Lucky Dragon 5 and the Hydrogen Bomb

David KalatOn March 1st, 1954 eight months to the day before the Japanese premiere of Godzilla, the United States set off its first hydrogen bomb. It happened in the Marshall Islands — tiny islands that have been passed back and forth between sundry European powers for hundreds of years — until the Japanese took them over after Word War I. During World War II, they changed hands once again when relentless American bombing raids decimated the population, ravished the countryside, and forced the Japanese to relinquish control. From that point on, the US military took to using the Marshall Islands as a nuclear proving ground. All told, 67 nuclear devices were detonated there — including the first H-bomb. In 1956, the year that Godzilla was exported to American movie screens, the atomic energy commission declared the place by far the most contaminated place in the world. And it was practically at Japan’s backdoor.

The scientists responsible for the world’s first H-bomb weren’t 100% certain that it would explode correctly. Best case scenario, it would explode with a force a thousand times that of the bomb that destroyed Hiroshima. Worst case scenario, nothing at all. Setting aside the irony of what constituted “best case” and “worst case” in this situation, the upshot was that the Japanese public was told to stay away from the island in question, but weren’t given an explanation why.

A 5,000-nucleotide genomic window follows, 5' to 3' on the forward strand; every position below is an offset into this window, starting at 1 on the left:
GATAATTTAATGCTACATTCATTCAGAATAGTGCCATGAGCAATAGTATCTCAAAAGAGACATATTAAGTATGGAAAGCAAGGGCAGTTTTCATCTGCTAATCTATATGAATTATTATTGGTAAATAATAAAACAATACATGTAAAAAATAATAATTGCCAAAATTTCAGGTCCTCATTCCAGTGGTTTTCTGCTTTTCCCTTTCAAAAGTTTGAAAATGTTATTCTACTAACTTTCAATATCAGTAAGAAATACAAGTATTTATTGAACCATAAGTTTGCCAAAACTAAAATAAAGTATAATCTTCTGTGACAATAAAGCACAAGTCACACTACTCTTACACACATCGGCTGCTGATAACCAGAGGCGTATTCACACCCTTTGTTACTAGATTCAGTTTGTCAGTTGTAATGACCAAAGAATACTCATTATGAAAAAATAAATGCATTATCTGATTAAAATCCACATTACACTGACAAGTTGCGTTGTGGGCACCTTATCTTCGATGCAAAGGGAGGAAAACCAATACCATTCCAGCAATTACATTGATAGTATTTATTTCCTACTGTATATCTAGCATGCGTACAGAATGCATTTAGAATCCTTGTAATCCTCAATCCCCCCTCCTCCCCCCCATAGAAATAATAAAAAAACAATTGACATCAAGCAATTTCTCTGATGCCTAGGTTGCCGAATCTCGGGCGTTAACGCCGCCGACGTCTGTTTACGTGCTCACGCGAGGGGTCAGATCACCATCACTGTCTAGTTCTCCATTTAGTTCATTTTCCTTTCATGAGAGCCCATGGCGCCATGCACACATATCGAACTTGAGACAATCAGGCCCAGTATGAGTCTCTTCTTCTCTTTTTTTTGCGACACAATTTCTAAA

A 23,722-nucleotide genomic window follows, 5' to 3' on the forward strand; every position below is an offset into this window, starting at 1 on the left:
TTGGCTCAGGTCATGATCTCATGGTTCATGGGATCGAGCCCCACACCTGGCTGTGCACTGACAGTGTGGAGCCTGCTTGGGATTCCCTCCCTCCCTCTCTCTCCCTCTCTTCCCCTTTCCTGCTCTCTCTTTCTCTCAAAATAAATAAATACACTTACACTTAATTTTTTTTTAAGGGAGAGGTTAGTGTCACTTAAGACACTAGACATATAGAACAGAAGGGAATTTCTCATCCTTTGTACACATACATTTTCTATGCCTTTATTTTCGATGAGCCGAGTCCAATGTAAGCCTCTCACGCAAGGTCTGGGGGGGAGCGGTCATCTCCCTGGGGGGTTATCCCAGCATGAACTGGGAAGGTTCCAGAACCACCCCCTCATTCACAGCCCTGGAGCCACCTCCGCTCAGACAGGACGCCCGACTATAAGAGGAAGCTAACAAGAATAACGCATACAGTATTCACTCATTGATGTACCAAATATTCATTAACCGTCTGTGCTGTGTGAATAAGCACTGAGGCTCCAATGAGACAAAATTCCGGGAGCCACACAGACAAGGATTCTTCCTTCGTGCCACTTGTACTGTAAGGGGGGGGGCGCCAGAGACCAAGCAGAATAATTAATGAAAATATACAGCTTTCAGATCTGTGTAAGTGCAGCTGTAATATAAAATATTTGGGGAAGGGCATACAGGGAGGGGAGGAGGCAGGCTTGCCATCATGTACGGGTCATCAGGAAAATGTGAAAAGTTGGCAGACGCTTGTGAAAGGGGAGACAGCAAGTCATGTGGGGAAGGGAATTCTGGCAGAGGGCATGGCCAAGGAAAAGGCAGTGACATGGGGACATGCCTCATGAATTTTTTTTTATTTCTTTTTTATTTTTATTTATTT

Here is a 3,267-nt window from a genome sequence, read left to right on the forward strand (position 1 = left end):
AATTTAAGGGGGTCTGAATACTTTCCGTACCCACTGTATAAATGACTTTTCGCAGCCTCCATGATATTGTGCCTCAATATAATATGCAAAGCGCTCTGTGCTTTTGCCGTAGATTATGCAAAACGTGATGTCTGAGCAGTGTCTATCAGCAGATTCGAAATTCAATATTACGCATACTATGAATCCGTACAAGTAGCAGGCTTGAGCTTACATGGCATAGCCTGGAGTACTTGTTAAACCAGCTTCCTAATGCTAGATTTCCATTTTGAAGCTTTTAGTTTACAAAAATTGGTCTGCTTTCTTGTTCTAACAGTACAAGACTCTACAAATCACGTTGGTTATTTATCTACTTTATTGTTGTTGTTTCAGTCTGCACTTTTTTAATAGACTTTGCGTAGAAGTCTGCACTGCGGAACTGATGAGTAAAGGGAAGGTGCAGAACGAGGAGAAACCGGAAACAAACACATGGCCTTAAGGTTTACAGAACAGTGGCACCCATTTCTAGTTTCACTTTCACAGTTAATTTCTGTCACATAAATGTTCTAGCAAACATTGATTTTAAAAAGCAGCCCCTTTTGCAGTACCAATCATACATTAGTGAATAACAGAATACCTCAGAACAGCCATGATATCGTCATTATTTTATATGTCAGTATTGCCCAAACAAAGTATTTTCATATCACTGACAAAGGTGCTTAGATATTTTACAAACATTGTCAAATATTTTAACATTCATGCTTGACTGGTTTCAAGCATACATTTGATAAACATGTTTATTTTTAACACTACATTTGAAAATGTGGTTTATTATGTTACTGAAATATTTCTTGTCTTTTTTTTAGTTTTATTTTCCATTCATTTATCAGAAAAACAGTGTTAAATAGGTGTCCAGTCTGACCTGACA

The crew of the Daigo Fukuryū Maru — that’s “Lucky Dragon Number Five” to you — figured that they were being extra clever by heading out to troll for tuna. “There’s no competition!” they congratulated each other. Then there was a flash in the sky, like a second sun. The light was so bright, it could be seen as far away as Okinawa. The Lucky Dragon was so far from the blast, they didn’t hear its accompanying thunder for another eight minutes. It was clear to them that they’d made a mistake. But the consequences were now impossible to outrun. They pulled in their nets, stowed their catch, and returned to the mainland as quickly as possible. They were sick. The radio operator, a fellow named Aikichi Kuboyama, would die from radiation sickness. And let’s be clear: Kuboyama received a lethal dose of radiation on March 1st, then spent nearly seven months slowly dying — eventually passing from this world on September 23rd. With his dying breath, he begged, “Please make sure that I am the last victim of the nuclear bomb.”

The Japanese press noted that as the first person killed by the H-bomb, he was Japanese — just like the only humans killed by A-bombs.

—David Kalat
From Commentary on Godzilla

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